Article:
As always, the new year ushers in a new operating budget for the municipality. With budget deliberations slated for the end of January, council received a sobering report from Amanda Carter, Director of the Finance Department, regarding the context for budget deliberations during the first regular council meeting of this year.
The report itemizes key areas where municipal revenue is spent, along with providing an indication of where savings could potentially, if at all, be incurred and essentially throws cold water on council’s request last summer for each department to find a cost savings of 10 per cent.
The report refers to a July motion directing staff to break departmental budgets down into three categories: statutory, policy/agreement and other costs. Statutory costs are described in the report as being “all costs related to employees ….to include the equipment and supplies that the employee requires to carry out the duties of their role.”
These costs include: wages and benefits, data processing and communication, memberships and publications, office supplies, county equipment charges, other materials and supplies and legal costs. Policy/agreement costs are described as all revenue with the exception of donations.
As the report states, these costs are incurred to “provide the service, as the fees are charged as a result of the County’s fees and charges by-law.” The cost also includes provincial and federal grants that are tied to a transfer payment agreement (TPA) and associated costs. Policy/agreement costs can include: rents, utilities, equipment rent, contracted services, professional services, legal costs and materials. “Other” costs are described as those donations received for projects of community interest as well as costs related to employees that were not seen as statutory.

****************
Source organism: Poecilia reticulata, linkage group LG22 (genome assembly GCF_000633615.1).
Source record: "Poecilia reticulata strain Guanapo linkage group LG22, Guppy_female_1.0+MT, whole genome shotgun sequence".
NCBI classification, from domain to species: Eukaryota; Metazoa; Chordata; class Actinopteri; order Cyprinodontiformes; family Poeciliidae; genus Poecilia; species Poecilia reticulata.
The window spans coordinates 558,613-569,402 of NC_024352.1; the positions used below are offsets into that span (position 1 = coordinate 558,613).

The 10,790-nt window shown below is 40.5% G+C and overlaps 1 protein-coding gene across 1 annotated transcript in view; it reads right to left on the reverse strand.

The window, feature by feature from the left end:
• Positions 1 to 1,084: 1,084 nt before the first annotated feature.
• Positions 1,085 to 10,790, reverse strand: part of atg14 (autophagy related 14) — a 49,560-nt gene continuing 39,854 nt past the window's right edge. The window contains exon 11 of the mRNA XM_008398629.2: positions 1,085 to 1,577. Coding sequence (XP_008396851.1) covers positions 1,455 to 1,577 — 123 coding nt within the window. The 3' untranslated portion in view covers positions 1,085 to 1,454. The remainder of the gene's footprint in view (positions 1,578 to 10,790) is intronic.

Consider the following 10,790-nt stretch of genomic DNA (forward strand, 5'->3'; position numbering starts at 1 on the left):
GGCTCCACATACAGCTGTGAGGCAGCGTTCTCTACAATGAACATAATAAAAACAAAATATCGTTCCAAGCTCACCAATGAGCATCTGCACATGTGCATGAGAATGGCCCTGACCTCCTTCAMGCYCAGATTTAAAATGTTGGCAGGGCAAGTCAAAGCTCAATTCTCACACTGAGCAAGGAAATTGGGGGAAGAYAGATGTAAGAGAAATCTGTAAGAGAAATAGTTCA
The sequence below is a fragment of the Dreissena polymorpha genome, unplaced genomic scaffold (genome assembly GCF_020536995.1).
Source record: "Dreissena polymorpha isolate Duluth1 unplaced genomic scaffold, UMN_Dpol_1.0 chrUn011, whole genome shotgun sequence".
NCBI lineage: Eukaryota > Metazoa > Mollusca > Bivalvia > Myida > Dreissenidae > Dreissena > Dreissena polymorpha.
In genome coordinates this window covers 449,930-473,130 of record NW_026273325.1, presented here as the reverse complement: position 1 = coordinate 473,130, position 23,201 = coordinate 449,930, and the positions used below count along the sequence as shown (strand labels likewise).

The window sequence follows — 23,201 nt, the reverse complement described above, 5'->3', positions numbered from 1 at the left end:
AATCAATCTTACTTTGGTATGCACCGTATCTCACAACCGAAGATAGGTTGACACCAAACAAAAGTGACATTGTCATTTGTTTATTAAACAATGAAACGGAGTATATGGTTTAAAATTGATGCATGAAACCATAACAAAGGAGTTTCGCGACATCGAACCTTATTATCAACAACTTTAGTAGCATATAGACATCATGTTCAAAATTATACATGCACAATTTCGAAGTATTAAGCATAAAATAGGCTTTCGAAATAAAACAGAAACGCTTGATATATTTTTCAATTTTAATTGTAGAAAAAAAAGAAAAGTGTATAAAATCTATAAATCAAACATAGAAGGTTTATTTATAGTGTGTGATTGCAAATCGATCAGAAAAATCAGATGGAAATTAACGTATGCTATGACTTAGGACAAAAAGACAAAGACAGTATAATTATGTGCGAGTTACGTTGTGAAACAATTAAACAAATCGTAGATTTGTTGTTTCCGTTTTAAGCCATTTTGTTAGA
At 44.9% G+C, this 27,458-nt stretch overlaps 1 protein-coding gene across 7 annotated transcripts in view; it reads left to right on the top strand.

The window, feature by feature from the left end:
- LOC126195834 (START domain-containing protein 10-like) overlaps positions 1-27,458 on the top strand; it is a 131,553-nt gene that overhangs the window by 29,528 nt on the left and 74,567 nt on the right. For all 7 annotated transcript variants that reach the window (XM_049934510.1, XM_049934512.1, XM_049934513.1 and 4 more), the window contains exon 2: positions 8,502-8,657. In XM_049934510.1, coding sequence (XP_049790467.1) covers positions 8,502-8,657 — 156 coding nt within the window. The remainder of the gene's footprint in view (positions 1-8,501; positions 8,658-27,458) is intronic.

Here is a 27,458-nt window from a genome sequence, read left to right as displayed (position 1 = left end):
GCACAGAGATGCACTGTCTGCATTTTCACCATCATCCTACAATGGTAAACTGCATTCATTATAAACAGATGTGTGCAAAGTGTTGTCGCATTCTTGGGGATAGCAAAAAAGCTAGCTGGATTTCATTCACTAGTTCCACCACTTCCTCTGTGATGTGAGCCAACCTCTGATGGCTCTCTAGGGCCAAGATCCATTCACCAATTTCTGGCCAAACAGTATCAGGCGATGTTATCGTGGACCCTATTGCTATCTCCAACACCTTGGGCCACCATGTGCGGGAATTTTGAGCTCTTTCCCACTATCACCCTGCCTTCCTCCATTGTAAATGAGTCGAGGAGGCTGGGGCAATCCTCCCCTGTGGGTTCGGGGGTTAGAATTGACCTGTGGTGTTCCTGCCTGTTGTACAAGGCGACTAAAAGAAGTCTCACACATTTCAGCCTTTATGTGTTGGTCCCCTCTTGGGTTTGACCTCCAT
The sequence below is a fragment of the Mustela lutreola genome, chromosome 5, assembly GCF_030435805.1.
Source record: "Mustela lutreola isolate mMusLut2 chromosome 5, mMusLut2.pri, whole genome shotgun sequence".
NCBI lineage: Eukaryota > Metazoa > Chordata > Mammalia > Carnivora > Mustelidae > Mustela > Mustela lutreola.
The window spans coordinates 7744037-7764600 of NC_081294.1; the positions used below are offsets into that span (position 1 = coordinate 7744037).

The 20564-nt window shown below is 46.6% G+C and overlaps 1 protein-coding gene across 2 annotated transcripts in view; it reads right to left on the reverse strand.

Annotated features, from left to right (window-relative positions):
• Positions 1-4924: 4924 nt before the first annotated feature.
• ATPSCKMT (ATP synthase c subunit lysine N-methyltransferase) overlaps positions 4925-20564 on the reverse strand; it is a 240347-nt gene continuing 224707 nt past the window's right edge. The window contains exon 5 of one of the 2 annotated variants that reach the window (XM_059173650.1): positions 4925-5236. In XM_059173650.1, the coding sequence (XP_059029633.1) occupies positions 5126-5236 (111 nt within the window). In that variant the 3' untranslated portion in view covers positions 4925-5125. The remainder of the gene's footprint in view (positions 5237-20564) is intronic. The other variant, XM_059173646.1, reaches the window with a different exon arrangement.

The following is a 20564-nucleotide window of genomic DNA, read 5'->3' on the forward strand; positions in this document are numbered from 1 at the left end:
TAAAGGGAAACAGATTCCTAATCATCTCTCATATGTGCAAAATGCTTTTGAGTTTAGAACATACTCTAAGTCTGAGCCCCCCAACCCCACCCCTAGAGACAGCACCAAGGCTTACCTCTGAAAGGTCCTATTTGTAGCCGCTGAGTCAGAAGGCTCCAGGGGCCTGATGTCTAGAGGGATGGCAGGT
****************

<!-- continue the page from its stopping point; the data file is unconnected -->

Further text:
These include: travel and conferences, transfers to reserves, cost recoveries, advertising and promotion. According to the report, 80.8 per cent of the municipality’s net costs are statutory, 19.8 per cent are policy/agreement driven and -.06 per cent are other.
Despite the provincial government’s 2020 budgetary cuts to municipal funding and the subsequent effort on the part of the County to find a 10 per cent reduction in operating expenditures, there appears to be little room in the upcoming 2020 municipal budget for such cost-cutting.
In her report, Carter presents council with a chart that provides an assessment of where the majority of costs lie.
“As illustrated in the above table there are no obvious areas where cost savings can be achieved without negatively impacting current service levels,” states the report.
Furthermore, with 43.7 per cent of the County’s expenditures falling into the policy/agreement category, the report states a service delivery review should be undertaken.
“The current policy/and or statutory framework doesn’t allow much flexibility in terms of being able to cut or reduce costs. In order to achieve savings we need to review our current policy and procedural framework,” states Carter in her report.
As per the report, the number of by-laws, policies and agreements to be enforced and managed by the County is “enormous”.
“With our current policy/agreement framework 43.7 per cent of the County’s expenditures are required to support this area,” confirmed Carter
Budget deliberations will commence January 8, from 5-9 p.m. with deputations from the public. Meetings will continue each day from 9-5 p.m. until January 31.